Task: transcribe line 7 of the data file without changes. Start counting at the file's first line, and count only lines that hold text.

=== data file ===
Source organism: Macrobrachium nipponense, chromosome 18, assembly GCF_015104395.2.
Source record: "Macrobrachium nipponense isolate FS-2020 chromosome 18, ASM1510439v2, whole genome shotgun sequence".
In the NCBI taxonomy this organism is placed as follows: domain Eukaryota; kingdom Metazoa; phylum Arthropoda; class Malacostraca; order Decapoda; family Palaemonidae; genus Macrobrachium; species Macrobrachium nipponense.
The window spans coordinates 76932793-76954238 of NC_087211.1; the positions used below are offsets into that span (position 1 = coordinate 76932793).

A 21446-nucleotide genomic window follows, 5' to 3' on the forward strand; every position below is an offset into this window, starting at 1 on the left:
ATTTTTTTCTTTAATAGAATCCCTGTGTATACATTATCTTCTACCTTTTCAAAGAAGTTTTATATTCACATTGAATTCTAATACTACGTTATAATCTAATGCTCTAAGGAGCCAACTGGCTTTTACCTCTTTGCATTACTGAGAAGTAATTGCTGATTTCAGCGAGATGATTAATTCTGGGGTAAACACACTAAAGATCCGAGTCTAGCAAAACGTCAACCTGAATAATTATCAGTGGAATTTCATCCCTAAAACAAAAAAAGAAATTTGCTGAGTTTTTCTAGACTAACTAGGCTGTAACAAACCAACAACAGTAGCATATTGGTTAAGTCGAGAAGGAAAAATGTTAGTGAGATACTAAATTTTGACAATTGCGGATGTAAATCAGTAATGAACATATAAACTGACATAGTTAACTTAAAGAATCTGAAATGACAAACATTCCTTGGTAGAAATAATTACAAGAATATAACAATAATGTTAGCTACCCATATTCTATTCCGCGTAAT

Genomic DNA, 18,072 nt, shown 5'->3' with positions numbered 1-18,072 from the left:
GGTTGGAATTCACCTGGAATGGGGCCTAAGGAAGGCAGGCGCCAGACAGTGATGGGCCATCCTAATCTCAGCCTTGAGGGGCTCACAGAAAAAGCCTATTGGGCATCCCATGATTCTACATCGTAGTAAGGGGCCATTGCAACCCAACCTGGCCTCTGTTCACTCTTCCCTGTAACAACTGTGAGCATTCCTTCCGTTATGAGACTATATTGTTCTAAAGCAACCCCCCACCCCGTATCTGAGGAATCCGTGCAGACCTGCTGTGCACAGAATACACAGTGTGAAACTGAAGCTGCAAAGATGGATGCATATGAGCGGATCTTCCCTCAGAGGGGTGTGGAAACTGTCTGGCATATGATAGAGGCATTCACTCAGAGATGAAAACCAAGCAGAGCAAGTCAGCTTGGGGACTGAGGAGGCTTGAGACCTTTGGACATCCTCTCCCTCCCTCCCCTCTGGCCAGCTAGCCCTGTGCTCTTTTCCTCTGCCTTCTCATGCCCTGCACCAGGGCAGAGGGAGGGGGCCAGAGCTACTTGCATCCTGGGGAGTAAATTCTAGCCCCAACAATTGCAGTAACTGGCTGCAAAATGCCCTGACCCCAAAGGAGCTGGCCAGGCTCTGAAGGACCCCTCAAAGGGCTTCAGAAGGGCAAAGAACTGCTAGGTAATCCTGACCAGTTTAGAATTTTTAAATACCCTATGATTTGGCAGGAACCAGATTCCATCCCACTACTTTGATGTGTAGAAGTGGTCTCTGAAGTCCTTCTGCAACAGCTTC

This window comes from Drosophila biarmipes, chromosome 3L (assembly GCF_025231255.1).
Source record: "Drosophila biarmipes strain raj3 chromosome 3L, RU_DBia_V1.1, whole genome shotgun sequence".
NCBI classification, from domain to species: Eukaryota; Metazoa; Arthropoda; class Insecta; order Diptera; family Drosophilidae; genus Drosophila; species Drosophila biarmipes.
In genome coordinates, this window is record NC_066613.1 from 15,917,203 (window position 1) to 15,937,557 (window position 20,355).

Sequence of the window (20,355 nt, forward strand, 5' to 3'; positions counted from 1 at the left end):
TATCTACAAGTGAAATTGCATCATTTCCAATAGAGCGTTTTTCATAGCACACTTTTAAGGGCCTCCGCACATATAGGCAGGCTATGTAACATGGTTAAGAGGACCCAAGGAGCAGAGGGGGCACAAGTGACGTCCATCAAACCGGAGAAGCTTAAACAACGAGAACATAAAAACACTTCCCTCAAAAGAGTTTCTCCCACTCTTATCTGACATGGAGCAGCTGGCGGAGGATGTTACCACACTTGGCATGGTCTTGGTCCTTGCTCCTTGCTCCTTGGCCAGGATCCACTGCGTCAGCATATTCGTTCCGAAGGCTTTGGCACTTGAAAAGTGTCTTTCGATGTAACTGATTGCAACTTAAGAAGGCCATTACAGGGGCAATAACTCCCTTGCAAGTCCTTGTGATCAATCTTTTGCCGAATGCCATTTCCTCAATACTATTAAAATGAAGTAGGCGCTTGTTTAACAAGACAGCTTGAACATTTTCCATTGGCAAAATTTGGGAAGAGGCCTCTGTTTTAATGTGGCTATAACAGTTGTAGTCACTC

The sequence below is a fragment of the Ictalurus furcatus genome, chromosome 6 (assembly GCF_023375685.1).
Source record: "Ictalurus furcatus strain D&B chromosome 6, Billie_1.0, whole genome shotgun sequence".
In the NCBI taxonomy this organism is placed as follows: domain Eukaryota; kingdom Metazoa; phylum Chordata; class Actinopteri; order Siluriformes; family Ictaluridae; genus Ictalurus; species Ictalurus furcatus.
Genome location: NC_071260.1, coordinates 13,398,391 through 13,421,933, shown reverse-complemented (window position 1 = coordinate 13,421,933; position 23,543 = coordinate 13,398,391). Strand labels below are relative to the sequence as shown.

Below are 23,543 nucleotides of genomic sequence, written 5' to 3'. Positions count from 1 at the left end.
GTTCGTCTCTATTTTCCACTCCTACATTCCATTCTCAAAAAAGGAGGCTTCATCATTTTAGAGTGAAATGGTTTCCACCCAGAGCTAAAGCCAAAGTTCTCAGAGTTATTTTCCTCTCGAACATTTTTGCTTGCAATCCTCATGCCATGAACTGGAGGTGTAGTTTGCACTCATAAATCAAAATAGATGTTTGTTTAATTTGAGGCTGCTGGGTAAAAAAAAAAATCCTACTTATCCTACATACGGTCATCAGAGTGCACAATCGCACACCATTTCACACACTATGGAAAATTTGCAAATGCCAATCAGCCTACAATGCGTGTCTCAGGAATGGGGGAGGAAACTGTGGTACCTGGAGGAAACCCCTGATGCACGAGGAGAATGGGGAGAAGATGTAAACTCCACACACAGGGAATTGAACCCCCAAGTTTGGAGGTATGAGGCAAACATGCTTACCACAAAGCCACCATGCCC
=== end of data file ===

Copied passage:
Genomic DNA, 18,072 nt, shown 5'->3' with positions numbered 1-18,072 from the left: